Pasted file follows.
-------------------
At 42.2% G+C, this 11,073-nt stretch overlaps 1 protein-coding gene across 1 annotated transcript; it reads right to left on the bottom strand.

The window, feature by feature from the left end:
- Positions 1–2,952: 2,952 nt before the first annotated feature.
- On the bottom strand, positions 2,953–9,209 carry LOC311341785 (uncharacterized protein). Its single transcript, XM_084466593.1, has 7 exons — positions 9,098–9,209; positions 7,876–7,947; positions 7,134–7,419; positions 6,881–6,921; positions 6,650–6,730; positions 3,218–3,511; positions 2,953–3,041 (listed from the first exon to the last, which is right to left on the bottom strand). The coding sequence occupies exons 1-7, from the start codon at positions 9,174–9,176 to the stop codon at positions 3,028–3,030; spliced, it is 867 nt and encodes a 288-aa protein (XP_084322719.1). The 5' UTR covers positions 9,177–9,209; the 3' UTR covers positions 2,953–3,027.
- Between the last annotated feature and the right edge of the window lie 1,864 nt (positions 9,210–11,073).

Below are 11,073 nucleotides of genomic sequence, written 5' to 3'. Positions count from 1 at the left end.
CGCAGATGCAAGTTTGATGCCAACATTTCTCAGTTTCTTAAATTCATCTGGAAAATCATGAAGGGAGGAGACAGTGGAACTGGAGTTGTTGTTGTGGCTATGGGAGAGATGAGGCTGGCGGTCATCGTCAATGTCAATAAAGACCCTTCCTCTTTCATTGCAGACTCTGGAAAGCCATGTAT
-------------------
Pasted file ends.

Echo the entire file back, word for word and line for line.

At 42.2% G+C, this 11,073-nt stretch overlaps 1 protein-coding gene across 1 annotated transcript; it reads right to left on the bottom strand.

The window, feature by feature from the left end:
- Positions 1–2,952: 2,952 nt before the first annotated feature.
- On the bottom strand, positions 2,953–9,209 carry LOC311341785 (uncharacterized protein). Its single transcript, XM_084466593.1, has 7 exons — positions 9,098–9,209; positions 7,876–7,947; positions 7,134–7,419; positions 6,881–6,921; positions 6,650–6,730; positions 3,218–3,511; positions 2,953–3,041 (listed from the first exon to the last, which is right to left on the bottom strand). The coding sequence occupies exons 1-7, from the start codon at positions 9,174–9,176 to the stop codon at positions 3,028–3,030; spliced, it is 867 nt and encodes a 288-aa protein (XP_084322719.1). The 5' UTR covers positions 9,177–9,209; the 3' UTR covers positions 2,953–3,027.
- Between the last annotated feature and the right edge of the window lie 1,864 nt (positions 9,210–11,073).

Below are 11,073 nucleotides of genomic sequence, written 5' to 3'. Positions count from 1 at the left end.
CGCAGATGCAAGTTTGATGCCAACATTTCTCAGTTTCTTAAATTCATCTGGAAAATCATGAAGGGAGGAGACAGTGGAACTGGAGTTGTTGTTGTGGCTATGGGAGAGATGAGGCTGGCGGTCATCGTCAATGTCAATAAAGACCCTTCCTCTTTCATTGCAGACTCTGGAAAGCCATGTAT